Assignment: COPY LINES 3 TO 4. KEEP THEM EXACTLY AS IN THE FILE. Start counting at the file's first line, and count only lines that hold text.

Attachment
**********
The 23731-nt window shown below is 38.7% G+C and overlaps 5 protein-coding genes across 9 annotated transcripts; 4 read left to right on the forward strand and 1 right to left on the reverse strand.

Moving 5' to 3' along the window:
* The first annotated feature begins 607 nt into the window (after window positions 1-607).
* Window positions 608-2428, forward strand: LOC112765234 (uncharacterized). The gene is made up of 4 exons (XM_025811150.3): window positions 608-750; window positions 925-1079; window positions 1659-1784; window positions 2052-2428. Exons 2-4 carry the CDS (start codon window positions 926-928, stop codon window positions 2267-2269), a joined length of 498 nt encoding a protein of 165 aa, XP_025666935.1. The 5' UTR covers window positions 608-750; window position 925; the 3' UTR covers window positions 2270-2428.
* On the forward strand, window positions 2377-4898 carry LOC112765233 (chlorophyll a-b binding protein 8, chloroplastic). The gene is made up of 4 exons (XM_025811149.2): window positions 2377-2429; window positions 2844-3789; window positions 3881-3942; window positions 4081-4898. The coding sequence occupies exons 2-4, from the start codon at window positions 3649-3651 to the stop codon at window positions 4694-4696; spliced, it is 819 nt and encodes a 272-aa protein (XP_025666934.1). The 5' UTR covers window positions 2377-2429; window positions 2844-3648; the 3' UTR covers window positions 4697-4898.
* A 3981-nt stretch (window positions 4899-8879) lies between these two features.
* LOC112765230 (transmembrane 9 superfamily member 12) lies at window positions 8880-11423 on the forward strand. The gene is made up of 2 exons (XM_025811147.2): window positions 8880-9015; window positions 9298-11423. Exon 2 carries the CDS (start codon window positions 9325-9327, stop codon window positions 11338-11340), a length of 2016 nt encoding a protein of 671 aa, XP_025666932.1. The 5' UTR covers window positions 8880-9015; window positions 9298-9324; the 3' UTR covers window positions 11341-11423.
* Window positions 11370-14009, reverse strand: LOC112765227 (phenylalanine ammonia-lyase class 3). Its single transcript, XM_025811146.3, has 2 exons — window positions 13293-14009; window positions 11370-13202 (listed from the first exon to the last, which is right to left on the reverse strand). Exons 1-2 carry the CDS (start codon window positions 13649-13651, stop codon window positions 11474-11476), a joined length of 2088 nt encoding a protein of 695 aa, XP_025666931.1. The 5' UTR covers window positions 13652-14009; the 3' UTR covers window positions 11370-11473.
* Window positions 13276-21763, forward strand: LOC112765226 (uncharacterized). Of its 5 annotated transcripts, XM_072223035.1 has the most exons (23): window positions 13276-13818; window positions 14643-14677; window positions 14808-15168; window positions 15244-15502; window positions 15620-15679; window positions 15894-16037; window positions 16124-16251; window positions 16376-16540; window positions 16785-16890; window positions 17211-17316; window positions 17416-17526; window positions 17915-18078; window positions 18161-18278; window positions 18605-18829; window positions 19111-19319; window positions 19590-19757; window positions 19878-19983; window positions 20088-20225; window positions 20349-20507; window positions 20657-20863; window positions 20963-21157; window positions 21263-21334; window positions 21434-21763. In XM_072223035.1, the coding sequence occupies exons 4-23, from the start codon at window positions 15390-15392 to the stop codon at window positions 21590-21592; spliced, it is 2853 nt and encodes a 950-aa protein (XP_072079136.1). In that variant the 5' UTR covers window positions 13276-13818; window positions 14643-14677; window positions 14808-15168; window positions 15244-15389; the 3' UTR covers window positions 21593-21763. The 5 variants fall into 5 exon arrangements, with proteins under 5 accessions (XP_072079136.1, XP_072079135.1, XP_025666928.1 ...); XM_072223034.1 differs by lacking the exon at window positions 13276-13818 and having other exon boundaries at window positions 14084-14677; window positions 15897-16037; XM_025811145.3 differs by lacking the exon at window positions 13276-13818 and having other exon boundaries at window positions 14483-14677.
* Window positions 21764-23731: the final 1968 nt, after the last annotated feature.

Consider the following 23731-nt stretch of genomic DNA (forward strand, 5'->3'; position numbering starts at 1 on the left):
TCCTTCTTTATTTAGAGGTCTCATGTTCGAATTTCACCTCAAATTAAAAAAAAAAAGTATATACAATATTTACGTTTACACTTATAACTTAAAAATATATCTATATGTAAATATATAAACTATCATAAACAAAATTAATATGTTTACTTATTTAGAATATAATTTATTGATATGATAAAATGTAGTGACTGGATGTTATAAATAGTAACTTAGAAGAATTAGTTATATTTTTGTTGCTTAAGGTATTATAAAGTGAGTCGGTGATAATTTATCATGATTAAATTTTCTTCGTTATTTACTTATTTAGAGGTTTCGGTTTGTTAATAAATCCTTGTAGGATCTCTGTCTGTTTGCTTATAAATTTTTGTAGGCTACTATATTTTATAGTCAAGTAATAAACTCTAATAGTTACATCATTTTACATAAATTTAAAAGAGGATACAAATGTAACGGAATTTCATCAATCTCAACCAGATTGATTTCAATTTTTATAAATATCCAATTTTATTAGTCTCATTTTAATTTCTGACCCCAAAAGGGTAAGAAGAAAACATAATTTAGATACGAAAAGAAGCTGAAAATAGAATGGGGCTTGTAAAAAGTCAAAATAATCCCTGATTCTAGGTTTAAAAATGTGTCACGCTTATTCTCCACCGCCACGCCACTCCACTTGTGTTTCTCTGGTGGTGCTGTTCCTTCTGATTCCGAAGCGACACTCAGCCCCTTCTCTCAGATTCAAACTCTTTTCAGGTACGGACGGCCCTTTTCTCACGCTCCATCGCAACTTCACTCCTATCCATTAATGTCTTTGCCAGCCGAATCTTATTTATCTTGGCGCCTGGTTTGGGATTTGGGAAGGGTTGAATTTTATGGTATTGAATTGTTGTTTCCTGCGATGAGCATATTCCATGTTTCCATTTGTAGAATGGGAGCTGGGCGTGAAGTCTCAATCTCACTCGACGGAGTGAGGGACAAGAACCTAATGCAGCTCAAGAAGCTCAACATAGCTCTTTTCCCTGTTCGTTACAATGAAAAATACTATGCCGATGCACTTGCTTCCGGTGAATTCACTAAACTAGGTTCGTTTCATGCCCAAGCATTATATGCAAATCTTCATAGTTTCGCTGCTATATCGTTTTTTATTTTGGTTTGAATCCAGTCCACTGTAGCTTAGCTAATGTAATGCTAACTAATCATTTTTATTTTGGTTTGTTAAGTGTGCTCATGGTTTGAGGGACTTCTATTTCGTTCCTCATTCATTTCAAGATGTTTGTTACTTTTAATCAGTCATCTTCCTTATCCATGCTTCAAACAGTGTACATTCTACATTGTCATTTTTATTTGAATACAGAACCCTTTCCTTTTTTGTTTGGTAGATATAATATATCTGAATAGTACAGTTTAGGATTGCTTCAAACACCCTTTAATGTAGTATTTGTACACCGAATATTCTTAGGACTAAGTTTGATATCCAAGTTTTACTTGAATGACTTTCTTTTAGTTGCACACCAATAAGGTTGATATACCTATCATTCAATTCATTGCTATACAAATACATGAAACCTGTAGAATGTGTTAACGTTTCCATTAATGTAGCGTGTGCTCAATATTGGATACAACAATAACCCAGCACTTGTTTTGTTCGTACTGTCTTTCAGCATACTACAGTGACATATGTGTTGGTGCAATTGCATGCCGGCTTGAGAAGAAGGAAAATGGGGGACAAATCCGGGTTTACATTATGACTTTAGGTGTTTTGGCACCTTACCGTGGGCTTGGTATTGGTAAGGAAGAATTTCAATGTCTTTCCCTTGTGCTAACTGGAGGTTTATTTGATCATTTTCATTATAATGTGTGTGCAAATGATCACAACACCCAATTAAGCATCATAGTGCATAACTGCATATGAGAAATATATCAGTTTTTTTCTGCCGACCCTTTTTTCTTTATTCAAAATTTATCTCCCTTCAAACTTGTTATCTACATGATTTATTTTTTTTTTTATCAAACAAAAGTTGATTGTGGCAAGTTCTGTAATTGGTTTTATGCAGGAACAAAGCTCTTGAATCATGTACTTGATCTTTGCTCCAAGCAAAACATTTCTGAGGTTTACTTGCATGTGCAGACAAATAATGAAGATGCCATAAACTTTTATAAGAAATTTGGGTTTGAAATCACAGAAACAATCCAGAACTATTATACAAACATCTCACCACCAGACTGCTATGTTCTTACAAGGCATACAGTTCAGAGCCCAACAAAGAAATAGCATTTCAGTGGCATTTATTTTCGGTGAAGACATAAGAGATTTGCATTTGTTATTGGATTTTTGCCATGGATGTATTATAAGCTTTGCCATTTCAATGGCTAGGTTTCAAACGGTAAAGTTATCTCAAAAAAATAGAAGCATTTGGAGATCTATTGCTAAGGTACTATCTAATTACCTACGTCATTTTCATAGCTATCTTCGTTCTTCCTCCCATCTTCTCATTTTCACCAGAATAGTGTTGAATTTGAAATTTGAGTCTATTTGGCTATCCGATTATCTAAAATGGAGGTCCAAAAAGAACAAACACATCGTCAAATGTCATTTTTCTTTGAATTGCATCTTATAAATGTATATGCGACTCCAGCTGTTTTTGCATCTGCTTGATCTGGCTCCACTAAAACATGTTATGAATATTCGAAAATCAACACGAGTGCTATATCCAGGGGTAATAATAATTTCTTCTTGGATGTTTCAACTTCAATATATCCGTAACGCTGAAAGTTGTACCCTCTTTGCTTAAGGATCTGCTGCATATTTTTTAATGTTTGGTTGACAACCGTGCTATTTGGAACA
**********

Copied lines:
* The first annotated feature begins 607 nt into the window (after window positions 1-607).
* Window positions 608-2428, forward strand: LOC112765234 (uncharacterized). The gene is made up of 4 exons (XM_025811150.3): window positions 608-750; window positions 925-1079; window positions 1659-1784; window positions 2052-2428. Exons 2-4 carry the CDS (start codon window positions 926-928, stop codon window positions 2267-2269), a joined length of 498 nt encoding a protein of 165 aa, XP_025666935.1. The 5' UTR covers window positions 608-750; window position 925; the 3' UTR covers window positions 2270-2428.